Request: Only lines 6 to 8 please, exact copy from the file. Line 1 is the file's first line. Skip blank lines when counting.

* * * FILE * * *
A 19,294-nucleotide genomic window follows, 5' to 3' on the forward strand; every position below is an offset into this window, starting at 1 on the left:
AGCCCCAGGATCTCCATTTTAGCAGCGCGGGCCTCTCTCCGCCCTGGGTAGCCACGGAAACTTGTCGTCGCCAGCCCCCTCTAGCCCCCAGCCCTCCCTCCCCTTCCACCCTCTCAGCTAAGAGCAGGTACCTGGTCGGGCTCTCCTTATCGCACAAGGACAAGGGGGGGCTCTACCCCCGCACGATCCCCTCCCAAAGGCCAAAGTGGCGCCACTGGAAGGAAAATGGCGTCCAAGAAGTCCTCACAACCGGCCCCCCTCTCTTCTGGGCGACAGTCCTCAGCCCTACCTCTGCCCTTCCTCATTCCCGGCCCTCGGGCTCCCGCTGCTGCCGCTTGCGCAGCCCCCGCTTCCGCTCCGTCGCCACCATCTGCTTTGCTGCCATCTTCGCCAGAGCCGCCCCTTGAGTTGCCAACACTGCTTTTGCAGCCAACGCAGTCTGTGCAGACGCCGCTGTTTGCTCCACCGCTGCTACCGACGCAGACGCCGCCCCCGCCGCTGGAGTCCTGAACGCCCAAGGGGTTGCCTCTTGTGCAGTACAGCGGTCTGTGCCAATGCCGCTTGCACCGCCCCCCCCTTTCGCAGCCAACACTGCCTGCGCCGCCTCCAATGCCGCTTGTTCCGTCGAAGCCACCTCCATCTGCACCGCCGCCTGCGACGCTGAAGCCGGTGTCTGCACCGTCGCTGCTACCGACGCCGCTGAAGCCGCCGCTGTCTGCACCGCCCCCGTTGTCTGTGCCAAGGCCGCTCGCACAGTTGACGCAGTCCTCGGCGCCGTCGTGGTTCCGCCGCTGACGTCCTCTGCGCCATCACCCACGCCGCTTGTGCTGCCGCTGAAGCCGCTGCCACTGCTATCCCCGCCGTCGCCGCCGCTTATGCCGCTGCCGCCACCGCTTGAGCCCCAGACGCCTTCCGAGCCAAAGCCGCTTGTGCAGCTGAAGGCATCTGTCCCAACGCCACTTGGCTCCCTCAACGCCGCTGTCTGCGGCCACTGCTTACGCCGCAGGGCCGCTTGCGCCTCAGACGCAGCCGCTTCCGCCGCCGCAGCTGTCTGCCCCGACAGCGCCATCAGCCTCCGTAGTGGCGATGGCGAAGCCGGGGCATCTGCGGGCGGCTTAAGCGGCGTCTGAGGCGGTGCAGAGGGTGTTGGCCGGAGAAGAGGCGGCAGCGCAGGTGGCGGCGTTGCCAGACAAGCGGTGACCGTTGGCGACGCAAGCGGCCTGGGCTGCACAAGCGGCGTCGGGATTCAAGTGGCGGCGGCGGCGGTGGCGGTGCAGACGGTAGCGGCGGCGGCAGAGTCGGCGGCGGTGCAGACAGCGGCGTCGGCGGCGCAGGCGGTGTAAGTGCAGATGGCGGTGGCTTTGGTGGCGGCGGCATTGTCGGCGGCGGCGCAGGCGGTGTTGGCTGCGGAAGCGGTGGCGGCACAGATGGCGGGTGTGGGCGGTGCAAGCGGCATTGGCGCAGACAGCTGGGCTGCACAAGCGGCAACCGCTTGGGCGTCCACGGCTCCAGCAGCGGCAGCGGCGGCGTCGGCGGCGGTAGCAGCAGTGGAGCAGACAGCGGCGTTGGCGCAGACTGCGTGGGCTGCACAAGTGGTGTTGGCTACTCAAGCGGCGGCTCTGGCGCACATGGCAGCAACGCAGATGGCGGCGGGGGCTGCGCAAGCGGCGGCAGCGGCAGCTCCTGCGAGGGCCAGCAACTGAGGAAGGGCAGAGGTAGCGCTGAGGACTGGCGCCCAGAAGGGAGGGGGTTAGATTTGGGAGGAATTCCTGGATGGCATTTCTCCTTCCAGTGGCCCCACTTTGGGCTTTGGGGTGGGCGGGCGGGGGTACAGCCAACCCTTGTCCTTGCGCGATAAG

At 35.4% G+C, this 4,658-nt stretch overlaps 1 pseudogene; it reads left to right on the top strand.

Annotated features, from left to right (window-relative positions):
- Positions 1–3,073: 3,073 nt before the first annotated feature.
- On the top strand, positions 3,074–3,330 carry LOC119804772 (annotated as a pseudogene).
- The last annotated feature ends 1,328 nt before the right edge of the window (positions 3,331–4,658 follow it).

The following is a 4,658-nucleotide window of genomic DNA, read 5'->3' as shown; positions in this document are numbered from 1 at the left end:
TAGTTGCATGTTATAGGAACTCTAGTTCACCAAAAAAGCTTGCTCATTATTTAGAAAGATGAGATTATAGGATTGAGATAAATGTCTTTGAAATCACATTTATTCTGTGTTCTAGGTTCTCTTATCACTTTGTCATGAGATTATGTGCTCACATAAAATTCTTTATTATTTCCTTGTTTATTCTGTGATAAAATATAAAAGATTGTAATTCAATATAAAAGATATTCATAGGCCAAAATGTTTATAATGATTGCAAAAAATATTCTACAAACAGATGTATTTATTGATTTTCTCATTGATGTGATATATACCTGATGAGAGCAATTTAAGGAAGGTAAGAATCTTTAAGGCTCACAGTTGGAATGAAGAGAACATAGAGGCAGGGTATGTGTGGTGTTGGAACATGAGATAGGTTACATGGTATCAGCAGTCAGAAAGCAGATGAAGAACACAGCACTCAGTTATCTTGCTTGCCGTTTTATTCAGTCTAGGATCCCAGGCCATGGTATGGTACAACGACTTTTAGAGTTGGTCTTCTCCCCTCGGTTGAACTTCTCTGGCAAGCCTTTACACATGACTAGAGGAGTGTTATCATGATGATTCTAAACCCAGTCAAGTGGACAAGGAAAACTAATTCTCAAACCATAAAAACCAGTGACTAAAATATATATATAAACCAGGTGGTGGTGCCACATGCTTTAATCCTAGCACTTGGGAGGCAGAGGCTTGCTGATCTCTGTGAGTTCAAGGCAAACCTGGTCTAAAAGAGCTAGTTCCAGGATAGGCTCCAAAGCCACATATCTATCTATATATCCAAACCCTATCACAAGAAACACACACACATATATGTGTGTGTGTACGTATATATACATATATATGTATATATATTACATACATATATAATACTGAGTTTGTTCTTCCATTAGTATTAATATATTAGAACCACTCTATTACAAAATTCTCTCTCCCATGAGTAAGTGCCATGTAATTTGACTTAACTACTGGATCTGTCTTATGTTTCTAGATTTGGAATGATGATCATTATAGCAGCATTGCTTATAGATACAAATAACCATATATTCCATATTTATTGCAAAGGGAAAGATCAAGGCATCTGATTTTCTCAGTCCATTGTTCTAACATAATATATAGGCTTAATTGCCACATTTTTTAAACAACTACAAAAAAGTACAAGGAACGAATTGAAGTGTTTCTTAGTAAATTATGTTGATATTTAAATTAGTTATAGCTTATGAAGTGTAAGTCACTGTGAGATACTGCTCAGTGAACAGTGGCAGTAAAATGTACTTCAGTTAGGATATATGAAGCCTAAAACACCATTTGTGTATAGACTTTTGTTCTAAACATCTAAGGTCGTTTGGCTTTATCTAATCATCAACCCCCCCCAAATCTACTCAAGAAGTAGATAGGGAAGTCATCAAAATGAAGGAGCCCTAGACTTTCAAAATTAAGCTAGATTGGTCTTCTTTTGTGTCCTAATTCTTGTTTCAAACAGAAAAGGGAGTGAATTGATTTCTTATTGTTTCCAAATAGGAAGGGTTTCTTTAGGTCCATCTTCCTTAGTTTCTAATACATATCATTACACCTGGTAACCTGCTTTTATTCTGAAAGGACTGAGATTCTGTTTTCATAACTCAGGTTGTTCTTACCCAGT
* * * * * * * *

- On the top strand, positions 3,074–3,330 carry LOC119804772 (annotated as a pseudogene).
- The last annotated feature ends 1,328 nt before the right edge of the window (positions 3,331–4,658 follow it).

The following is a 4,658-nucleotide window of genomic DNA, read 5'->3' as shown; positions in this document are numbered from 1 at the left end: